|Faculty and Research
Jen-Tsan Ashley Chi, MD, PhD
IGSP Center for Applied Genomics & Technology
Jen-Tsan Ashley Chi, MD PhD is an Assistant Professor in the Department of Molecular Genetics and Microbiology and IGSP's Center for Applied Genomics and Technology. He received his MD from National Taiwan University and his PhD from Stanford University. After his PhD, he was a post-doctoral fellow in Dr. Patrick Brown's lab in Stanford University focusing on using cDNA microarrays to elucidate the cellular differentiation as well as human pathogenesis. He joined the faculty at MGM and IGSP in 2004.
The use of high throughput parallel assays has brought tremendous progress to our understanding of different biological systems. But the impact of genomic tools has yet to be realized. My research interests are to use DNA microarrays and other genomic tools to understand the molecular architecture of our cells in the body and how they undergo physiological and pathological adaptation in human diseases.
Characterize the genetic and epigenetic mechanisms in setting up and maintaining positional memory and differentiation of endothelial and smooth muscle cells.
Different organs in our body are composed of different cell types, such as fibroblasts, endothelial cells, smooth muscles and epithelial cells. These cells play essential roles in the proper development and function of each organ system. Previously, these cells looked similar and were thought to play only supportive roles and to be easily interchangeable. With DNA microarrays, we have discovered unexpected levels of diversity present in the fibroblasts, endothelial and smooth muscle cells from different organs/sites of the human body exhibit. These differences in genetic programs persist with in vitro passage and shed important insights into the differentiation pathways and the location-specific disease involvement. For example, we have found that humans utilized the same pathways (Notch--Hey2/Gridlock) in setting up the arterial differentiation. We will further explore the underlying genetic and epigenetic mechanisms in setting up and maintaining such sophisticated pathways.
Define the molecular details of cellular responses to environmental stresses and their roles in human diseases with DNA microarrays.
Recently, the cellular responses to environmental stress in cell cultures have been shown to reflect the transcriptional programs triggered during physiological and pathological adaptations. The serum stimulation of vascular smooth muscle cells has also been related to their transition from contractile to synthetic phenotypes during the intimal formation of atherosclerosis. In my current studies, I have examined the genomic analysis of cellular responses of different environmental stresses such as hypoxia and serum stimulation. These responses reflect the transcriptional programs triggered during diverse disease processes such as acute ischemic insults, acute tubular necrosis and renal cell carcinoma and other solid tumors. For example, I have analyzed the genomic responses to hypoxia and used the "hypoxia signature' to provide the molecular gauge to monitor the intratumor hypoxia status from multiple onco-genomic data and explored the roles hypoxia plays in different human cancers. We will extend this approach to other stresses to explore the roles of different pathways in human cancers.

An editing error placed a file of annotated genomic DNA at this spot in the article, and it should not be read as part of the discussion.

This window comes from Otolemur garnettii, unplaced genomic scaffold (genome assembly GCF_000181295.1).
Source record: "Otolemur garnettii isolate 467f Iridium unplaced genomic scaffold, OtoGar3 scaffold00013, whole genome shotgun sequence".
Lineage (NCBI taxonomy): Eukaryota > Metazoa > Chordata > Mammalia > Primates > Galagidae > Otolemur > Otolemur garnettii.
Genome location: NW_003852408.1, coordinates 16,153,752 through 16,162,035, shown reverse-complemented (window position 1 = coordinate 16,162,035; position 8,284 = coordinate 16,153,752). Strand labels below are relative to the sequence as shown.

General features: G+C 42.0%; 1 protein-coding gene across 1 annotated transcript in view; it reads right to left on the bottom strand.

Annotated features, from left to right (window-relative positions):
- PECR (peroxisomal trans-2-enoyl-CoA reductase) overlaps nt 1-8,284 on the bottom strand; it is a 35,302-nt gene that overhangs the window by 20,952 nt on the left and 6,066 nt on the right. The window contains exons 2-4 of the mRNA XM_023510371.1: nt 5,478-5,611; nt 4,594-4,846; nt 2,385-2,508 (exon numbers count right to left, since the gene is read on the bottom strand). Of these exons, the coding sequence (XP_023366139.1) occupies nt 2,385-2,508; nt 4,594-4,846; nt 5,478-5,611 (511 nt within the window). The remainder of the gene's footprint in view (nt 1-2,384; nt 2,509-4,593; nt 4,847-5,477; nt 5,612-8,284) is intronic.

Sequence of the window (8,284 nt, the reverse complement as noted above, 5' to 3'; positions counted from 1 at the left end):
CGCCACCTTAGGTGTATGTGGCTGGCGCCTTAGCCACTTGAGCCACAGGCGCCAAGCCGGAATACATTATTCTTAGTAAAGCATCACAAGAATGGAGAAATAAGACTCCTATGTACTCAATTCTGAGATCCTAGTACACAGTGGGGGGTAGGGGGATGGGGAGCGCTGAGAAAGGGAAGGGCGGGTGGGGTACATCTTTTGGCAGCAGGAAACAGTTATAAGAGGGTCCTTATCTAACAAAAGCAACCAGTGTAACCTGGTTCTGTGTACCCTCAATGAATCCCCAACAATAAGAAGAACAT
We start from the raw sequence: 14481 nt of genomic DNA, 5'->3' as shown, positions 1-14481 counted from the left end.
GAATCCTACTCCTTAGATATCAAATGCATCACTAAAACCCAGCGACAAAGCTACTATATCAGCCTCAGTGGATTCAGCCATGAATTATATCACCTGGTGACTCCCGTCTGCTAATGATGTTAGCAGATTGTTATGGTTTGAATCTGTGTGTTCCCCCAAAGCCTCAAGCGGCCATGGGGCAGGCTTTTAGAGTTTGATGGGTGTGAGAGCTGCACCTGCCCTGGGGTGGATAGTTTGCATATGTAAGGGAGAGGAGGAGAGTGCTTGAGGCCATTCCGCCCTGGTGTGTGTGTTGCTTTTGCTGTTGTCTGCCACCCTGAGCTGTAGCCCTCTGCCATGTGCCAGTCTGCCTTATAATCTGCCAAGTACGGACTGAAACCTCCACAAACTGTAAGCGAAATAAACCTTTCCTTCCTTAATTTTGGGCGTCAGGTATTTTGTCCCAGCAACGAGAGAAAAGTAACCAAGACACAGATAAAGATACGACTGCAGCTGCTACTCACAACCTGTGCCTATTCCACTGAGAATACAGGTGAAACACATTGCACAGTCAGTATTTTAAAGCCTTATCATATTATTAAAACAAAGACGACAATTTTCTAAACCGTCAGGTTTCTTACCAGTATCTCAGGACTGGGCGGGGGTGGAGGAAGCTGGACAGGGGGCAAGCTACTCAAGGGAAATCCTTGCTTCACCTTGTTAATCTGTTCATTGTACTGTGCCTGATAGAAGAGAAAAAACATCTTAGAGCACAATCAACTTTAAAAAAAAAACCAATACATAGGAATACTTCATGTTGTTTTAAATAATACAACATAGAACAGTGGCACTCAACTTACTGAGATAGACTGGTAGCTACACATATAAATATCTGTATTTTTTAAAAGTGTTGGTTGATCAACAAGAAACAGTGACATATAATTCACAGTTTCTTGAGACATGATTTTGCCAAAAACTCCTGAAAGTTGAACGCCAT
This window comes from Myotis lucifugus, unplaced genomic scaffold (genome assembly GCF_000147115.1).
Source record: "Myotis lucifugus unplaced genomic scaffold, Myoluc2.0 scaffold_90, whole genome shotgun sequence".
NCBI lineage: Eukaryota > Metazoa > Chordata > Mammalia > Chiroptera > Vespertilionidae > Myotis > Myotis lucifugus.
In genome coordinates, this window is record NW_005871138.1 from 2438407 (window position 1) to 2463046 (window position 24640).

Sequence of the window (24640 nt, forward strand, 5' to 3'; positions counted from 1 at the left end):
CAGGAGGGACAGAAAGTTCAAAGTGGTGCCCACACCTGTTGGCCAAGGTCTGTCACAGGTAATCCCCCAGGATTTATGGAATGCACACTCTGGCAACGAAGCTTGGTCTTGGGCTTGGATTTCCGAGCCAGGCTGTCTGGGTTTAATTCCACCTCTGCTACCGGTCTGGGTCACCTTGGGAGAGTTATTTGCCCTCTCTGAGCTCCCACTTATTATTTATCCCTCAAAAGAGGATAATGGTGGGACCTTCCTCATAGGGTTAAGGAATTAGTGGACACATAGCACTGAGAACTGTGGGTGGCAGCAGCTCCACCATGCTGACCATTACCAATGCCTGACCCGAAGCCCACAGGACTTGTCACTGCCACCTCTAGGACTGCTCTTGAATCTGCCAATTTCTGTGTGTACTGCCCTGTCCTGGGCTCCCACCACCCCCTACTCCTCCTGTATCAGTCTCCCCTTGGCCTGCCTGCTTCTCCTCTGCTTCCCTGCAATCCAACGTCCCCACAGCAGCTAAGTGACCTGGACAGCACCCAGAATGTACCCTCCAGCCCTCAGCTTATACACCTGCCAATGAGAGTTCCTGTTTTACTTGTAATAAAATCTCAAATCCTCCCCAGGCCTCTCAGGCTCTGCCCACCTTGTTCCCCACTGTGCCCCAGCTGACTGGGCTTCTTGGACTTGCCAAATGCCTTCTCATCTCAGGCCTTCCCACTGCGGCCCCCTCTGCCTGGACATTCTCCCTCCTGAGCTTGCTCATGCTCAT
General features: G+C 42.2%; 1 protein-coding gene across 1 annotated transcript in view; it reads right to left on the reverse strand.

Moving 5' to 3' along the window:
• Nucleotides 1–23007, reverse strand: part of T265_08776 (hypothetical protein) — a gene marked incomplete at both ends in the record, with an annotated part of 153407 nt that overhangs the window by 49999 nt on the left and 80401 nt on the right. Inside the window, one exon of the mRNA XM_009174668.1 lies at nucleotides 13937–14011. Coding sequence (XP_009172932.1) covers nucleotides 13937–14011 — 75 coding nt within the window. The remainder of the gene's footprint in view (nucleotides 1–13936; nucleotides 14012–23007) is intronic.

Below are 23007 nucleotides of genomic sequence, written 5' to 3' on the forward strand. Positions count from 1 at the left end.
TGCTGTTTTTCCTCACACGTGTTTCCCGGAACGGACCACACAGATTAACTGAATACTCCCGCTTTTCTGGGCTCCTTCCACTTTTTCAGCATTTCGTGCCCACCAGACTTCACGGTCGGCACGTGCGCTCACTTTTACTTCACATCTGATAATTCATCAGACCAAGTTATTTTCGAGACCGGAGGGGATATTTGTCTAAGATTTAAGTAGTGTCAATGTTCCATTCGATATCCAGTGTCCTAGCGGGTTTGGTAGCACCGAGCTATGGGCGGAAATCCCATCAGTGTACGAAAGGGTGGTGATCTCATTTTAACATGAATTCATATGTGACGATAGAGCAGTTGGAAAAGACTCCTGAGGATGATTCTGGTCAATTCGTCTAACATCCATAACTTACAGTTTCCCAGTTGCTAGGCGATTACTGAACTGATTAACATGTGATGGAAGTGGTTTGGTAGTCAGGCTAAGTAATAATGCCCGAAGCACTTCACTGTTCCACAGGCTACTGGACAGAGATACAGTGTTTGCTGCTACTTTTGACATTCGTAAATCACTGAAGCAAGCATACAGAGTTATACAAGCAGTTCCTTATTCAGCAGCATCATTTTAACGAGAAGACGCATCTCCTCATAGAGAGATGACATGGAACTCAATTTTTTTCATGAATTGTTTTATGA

Characterize the circulating pathogenic factors in scleroderma and other systemic diseases with genomic approaches.
Scleroderma is a potentially fatal disorder that exhibits features of vascular abnormalities, autoimmunity and matrix deposition in different locations, leading to hardening of the skin and internal organs. The etiology of scleroderma is unknown, and there is no effective treatment. One important feature of scleroderma is the systemic involvement of the disease processes in many regions of the skin, as well as in many internal visceral organs. The nature of the systemic involvement is unknown. To test the hypothesis that circulating factors in the blood play important roles in the systemic involvement of scleroderma, I have developed a novel approach to expose normal cultured cells to the blood of scleroderma patients and assessing the impact with DNA microarrays. We have found that plasma from scleroderma patients is able to elicit a pathological response similar to that observed in patients. Therefore, plasma from scleroderma patients induces normal fibroblast to exhibit the phenotypes of scleroderma fibroblasts upon exposure for merely twelve hours. I propose to characterize and identify the soluble factors that contribute to the pathophysiology of scleroderma. I will also work to expand the approach to other diseases with systemic features, to understand the pathogenic roles of blood in patients with these diseases.